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  12. I don’t know Big 4 patterns. I too am thinking of sewing more in 2018 – having recently asked my husband to measure me to adjust shop patterns I realise just how non-standard size I am in every way. I think the way to go might be to start from scratch and get inspiration from shop patterns, however much I like them, esp Indie designs. My other issue in the UK is finding great fabric – certainly a challenge. good luck!

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  13. Gagh! Not sure if the blog ate my comment, or it’s waiting moderation – delete this one if they are both in the queue! Summary: big-4 do have sales regularly online ($2.99USD except $5.99USD for Vogue) with batch shipping ($15USD for 10 patterns, with $5 and $10 options for fewer) which brings the price down even shipping here. Fabricville/Fabricland also run sales which may or may not run around the same with the exchange (depends on the sale). Yes to the checking finished measurements, but I just learned the hard way to measure my bust/waist/hips both front and back separately and measure the pattern pieces to check – often the total measurement is fine, but not distributed the way I am!

    Good luck! I often find the big-4 inspiring (well, more often the line drawings, I’m not sure who does their styling but it often doesn’t speak to me) – with the amount of new patterns coming out every season, as well as the detail in some of them compared to many of the indies.

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  14. If you really want to learn how to fit woven pants, I recommend McCalls 6901, which comes in straight and curvy cuts for sizes 8-26W. This pattern uses the Palmer-Pletsch method to fit pants where you do a tissue fitting, a muslin and finally a version in fashion fabric. The pattern is printed on more durable tissue and has lines in key spots along the pants so you can easily ID your fitting issues and remedy them. The pants themselves are not the chicest things you ever had – they’re just a front, back, waistband, side-seam pockets and mock fly. But you’ll learn fitting techniques you can apply to any pants pattern. Well worth the time invested.

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  15. I would suggest you look at the Simplicity Anazing Fit range – multiple cup sizes and fit ranges in the patterns (the trouser pattern I tried came with 3 variations for different crotch curve lengths!)

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  16. Not sure if I can offer any suggestions as our styles are so different. I do like Big 4s, especially Vogue, and I never have ease problems, I cut a 10 in Vogue and 99% of times, it’s fine (maybe I’m actually a 12 and that’s where the ease is going). However, I wanted to add a thought on the Butterick coat. I made it last year and didn’t like it until I added a belt (with belt loops), wrapped myself in and closed it off with it. I LOVE it now, wore it all autumn and got countless compliments. It only needs pockets, but what doesn’t? Also, if I want knits in a pattern that I like, I darn well make it in knits! Like the V9075, my TNT, which I never actually made in wovens (it’s a wovens pattern). Good luck with the search!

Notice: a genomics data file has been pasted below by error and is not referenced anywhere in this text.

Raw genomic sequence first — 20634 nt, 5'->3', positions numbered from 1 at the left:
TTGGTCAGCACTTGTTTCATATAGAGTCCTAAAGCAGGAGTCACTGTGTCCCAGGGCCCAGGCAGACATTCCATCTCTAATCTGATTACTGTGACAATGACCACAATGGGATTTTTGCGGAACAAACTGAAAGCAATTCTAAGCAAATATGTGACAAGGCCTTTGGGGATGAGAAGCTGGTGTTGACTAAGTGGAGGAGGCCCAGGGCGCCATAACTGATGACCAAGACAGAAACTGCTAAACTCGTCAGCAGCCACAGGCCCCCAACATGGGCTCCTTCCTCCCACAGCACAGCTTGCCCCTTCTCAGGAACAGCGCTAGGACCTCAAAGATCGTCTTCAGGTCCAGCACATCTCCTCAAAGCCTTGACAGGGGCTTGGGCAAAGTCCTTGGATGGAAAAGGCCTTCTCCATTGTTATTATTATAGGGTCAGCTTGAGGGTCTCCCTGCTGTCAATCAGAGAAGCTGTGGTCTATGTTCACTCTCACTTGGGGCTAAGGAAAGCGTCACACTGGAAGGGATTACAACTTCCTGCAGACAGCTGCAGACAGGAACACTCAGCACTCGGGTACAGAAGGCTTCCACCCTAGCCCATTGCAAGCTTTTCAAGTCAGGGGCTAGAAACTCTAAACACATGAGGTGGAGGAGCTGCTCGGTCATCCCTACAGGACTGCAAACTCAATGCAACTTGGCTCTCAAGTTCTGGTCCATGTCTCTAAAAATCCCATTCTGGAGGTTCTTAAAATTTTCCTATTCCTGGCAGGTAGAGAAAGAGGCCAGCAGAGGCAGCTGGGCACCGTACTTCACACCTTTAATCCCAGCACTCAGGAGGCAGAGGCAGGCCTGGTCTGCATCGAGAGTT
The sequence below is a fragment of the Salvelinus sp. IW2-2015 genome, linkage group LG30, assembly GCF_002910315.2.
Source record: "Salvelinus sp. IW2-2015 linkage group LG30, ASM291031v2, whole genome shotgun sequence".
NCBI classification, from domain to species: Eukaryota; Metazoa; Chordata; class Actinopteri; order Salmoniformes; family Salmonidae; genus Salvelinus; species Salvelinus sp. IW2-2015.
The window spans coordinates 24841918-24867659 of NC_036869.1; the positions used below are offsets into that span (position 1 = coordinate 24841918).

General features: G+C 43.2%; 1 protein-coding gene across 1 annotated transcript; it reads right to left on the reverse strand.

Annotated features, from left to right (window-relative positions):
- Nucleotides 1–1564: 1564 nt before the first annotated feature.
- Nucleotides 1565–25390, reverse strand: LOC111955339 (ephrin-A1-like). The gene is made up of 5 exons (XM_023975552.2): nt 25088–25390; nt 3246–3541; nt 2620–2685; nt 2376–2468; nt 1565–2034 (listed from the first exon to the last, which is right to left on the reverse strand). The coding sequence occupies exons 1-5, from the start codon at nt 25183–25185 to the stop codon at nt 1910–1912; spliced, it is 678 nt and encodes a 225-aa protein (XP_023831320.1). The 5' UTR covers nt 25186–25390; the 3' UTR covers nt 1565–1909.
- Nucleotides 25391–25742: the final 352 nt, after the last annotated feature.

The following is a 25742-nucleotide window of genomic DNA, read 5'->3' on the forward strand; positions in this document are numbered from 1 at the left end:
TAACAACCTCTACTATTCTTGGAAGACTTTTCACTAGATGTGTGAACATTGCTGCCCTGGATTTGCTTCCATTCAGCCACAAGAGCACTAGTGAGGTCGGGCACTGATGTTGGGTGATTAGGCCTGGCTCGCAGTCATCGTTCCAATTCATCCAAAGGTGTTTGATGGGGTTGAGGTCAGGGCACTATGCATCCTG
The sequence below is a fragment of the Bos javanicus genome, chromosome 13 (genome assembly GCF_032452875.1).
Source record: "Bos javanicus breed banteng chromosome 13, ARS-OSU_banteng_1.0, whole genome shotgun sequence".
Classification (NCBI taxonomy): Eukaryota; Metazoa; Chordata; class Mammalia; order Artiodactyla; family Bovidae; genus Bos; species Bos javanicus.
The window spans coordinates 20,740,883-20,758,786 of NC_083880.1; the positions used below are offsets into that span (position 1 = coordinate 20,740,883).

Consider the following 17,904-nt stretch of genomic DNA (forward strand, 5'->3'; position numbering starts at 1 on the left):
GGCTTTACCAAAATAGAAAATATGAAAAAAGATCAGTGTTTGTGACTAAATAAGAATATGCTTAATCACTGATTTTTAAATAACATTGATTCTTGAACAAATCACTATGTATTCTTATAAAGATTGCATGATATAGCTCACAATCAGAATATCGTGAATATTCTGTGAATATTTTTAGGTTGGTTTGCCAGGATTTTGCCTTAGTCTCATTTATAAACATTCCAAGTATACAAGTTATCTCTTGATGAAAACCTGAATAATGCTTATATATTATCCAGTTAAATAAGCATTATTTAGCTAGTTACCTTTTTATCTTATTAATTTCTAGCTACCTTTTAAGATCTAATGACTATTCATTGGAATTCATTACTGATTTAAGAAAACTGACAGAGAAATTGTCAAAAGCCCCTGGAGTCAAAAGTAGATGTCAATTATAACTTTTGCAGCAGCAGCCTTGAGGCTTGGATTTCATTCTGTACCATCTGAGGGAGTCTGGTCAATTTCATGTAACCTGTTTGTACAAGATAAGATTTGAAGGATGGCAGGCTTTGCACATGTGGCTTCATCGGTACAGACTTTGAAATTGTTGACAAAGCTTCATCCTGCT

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  17. Good luck! I’ve stuck with the patterns that have made it to “Best Pattern” status on Pattern review- my favorite is New Look 6150 cross over knit top!

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  18. Ha! You are one of the bloggers that has seriously convinced me that Indie patterns are worth the expense -and the time it takes to tape all those .pdf pages 🙂 Your Indie-makes just seem to be a great fit on you and so flattering and your reviews indicate that the patterns are so much better crafted than the Big 4 with far less alterations needed.

    I’m in the States and I would suggest watching Jo-Ann fabrics website. They mark down the Big 4 all the time. Butterick, McCalls, and Simplicity often go 5 for $5 or for $1.99 each. Vogues often go down to $4.99. If you can mail order at a time when they’re on sale you might save considerably. (I think the Canadian dollar is still pretty close to the American dollar right now…)

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  19. Can’t wait to see what you try! I’d say look for silhouettes you like but don’t have in indie patterns. Just make sure you wait for the sales! Fabricland usually has at least one or two brands on sale each month, only for a week or so each though. Vogue will likely be the source for crazy art teacher patterns. Butterick is more classic, McCalls more simple/fun/youthful patterns (But I still struggle with the fit in McCall’s most). There’s a McCalls cardigan with a cowled back that I could totally see you rocking, though—though I haven’t sewn it so I can’t comment on the fit. I’ll get to it one of these day. Also don’t forget the Burda envelope patterns! The website is almost unusable, though, so I’d recommend browsing through the pattern book at your store.

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  20. There are some good suggestions here…. just thought I’d mention to be sure to check the pattern’s finished measurements when picking your size as you can better estimate which size to make. Good luck!